Voting deadline and sample ballots for Tuesday

Union County Circuit Clerk Phyllis Stanford, left, and election commissioners Wes Creighton and Bill Azln test voting machines before the election.
March 6th, 2020     Featured Government & Politics

Saturday, March 7, is the last day anyone can cast an absentee ballot for the March 10 primary elections.

Union County Circuit Clerk Phyllis Stanford will have her office open from 8 a.m. until noon Saturday for the convenience of last-minute absentee voters.

Anyone who is mailing back an absentee ballot instead of voting in person has until 5 p.m. Monday, the day before the election, for it to be received in Stanford’s office.

On Tuesday, voters will select their preference for Democratic and Republican nominees for president, senator and representative and winners will be placed on the general election ballot Nov. 3.

Voters will have to choose either a Democratic or Republican ballot March 10, but a mixture of party candidates will be on the same ballot Nov. 10. State law says a person may vote in a party primary only if he or she “intends to support the nominations made in the primary in which he participates.” There is no realistic way to enforce this, however.

If no candidate receives at least 50 percent of the total vote in the primary, the top two vote-getters will face each other in a run-off March 31. That was only likely to happen in the Democratic presidential primary, due to the large number of candidates to divide votes.

However, most of the Democratic presidential candidates on the ballot have dropped out of the race, reducing the likelihood of a runoff to a considerable degree.

Stanford also reminds the public that some voters will go to different locations to vote from the last time they cast ballots.

The most recent change is precinct 501, which has been voting at Northeast Mississippi Community College.

Now, those voters will go to Watson Grove Baptist Church at 521 E. Bankhead Street. The precinct will be renamed Watson Grove as well. This is the county’s largest precinct and the move should make more parking space available as well as space in the voting area.

Other changes have been made, mostly to move voting away from county schools. The move is partly due to school security reasons, but also because of crowding.

Voters who used to go to 103 Myrtle School will now go to Temple Baptist Church at 1026 North St. in Myrtle.

204 Ingomar voters will now go to Ingomar Baptist Church at 1112 CR 90.

202 West Union voters will now go to Conlee Construction at 1533 Hwy. 30 West.

404 East Union will now go to Ellistown Baptist Church at 1006 CR 185.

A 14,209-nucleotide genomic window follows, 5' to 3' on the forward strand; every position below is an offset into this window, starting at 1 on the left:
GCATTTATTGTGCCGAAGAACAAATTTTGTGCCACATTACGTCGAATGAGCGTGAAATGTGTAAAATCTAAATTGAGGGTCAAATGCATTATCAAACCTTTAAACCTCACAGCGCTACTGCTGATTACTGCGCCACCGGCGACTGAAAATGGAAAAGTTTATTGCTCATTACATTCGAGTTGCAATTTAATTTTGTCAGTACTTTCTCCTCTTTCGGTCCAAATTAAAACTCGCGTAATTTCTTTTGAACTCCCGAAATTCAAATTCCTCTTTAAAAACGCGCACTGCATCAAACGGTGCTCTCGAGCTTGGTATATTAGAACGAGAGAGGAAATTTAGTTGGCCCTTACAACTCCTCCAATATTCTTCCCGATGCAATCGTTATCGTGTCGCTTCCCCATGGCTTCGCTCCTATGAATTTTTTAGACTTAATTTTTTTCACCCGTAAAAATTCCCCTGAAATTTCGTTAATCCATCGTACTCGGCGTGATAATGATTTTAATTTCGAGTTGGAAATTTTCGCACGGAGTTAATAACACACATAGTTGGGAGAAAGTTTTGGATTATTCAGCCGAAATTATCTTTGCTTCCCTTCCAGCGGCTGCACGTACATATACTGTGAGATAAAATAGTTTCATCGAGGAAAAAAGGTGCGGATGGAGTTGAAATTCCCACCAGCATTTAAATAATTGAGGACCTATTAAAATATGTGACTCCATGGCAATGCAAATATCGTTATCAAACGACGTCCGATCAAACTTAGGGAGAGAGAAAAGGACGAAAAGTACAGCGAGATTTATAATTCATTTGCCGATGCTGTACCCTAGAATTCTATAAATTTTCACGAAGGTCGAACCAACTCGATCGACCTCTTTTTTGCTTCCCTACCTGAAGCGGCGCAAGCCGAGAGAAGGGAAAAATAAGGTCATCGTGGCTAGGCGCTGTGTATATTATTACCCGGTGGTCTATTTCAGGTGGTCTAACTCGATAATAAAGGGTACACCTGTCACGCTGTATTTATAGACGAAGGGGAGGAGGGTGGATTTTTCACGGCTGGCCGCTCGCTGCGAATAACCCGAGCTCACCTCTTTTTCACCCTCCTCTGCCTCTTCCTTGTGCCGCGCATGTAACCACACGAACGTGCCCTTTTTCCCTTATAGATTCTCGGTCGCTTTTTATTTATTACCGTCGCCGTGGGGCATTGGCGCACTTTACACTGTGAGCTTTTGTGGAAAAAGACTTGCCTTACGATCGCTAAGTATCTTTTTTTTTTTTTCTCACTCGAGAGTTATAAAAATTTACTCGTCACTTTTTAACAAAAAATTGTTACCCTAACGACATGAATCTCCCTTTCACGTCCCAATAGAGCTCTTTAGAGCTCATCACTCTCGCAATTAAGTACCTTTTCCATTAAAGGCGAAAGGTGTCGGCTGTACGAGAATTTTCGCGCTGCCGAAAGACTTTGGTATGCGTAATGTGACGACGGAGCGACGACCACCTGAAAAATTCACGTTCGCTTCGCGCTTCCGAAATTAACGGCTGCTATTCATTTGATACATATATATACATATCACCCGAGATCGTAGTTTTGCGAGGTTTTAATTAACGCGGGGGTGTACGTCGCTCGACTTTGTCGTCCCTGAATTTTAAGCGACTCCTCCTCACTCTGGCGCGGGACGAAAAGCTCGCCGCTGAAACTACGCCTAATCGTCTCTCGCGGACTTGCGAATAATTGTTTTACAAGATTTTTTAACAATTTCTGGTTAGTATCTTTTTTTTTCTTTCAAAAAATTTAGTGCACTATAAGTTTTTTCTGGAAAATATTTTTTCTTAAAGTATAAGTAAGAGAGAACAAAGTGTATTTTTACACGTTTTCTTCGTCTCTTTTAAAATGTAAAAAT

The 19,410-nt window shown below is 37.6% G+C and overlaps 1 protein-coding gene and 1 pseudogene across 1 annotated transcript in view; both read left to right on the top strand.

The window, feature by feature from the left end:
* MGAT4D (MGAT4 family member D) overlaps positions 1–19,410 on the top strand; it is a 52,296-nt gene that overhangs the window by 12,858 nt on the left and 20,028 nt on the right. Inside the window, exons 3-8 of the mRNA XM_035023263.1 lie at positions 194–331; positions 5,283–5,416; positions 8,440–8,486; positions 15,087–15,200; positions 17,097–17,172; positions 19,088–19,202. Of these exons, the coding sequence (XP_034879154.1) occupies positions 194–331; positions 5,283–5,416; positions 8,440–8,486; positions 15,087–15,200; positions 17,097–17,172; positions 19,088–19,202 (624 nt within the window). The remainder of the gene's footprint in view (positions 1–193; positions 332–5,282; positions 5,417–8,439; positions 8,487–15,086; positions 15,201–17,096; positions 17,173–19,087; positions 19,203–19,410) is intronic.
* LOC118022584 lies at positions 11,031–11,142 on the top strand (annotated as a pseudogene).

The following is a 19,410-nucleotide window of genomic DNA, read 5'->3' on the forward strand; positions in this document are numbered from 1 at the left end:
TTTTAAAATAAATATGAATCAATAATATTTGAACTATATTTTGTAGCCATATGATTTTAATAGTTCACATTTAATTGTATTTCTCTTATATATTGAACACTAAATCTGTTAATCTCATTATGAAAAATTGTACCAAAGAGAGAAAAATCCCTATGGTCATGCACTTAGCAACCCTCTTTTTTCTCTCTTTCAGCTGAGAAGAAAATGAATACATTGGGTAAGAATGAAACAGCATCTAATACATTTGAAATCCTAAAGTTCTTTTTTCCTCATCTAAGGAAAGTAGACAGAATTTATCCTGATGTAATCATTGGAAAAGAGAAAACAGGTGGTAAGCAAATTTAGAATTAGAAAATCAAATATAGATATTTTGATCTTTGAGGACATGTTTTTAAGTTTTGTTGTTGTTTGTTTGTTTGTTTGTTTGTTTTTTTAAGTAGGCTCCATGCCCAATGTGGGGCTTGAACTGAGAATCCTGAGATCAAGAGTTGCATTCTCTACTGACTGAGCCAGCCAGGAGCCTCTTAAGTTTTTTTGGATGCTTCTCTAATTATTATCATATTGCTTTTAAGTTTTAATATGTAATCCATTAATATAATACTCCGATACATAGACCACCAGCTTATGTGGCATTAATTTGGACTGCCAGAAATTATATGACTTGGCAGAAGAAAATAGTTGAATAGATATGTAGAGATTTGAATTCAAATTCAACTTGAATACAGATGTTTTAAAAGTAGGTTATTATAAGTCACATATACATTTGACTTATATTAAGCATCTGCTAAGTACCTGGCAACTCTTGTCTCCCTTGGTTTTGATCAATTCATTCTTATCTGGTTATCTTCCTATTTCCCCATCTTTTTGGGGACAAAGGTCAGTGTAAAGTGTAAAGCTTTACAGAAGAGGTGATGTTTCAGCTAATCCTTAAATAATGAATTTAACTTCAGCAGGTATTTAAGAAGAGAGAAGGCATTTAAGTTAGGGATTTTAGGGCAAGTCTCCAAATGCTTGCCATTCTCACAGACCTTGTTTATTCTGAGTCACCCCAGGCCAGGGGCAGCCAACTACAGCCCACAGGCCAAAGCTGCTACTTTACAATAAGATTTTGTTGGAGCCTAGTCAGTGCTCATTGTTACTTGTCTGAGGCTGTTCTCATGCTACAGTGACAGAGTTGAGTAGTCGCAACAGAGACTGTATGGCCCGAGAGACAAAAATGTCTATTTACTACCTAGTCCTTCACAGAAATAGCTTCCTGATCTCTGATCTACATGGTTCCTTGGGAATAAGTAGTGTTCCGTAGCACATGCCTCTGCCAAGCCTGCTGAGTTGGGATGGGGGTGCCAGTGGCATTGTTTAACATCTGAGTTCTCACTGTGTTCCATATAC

Signs will be posted at the former locations for those who forget or are not aware of the changes.

This year, Union Countians will vote on a president, U. S. senator, U. S. representative, Supreme Court justice, five election commissioners and one county school board trustee in the November general election.

The only local race the new law requiring longer residency might relate to is for Union County Election Commissioner, since the qualifying period for those five district offices runs through June 1.

Although it will not be on the primary ballot, a proposed constitutional amendment legalizing medical marijuana will be on the ballot in November.

Historically, Mississippi voters have little impact on presidential elections, with only six electoral votes, one of the fewest numbers in the country.

That is likely to be the case again this year.

Donald Trump is predicted to be the almost-certain winner of the Republican primary here and the state is likely to vote overwhelmingly in favor of him in the general election, based on totals four years ago.

Democrats are predicted to go with Biden at this point, but Mississippi simply does not have enough influence or unpredictability to qualify as a “battleground” state for either party.

Incumbent Republicans Sen. Cindy Hyde-Smith and Rep. Trent Kelly are unopposed in their primaries.

Below is a list of candidates as they will appear on the ballots.

Although 10 presidential candidates are listed, seven have dropped out of the race. Their names appear below in italics.

Polls will be open from 7 a.m. to 7 p.m. Tuesday and voters need to have an approved photo ID in order to vote.


Sample ballots:




For United States President

Joseph R. Biden

Michael R. Bloomberg

Pete Buttigieg

Tulsi Gabbard

Amy Klobuchar

Deval Patrick

Bernie Sanders

Tom Steyer

Elizabeth Warren

Andrew Yang


For United States Senate

Tobey Bernard Bartee

Jensen Bohren

Mike Espy


For U. S. House of Representatives

1stCongressional District

Antonia Eliason




For United States President

Roque “Rocky” De La Fuente

Donald J. Trump

Bill Weid


For United States Senate

Cindy Hyde-Smith


For U. S. House of Representatives

1stCongressional District

Trent Kelly

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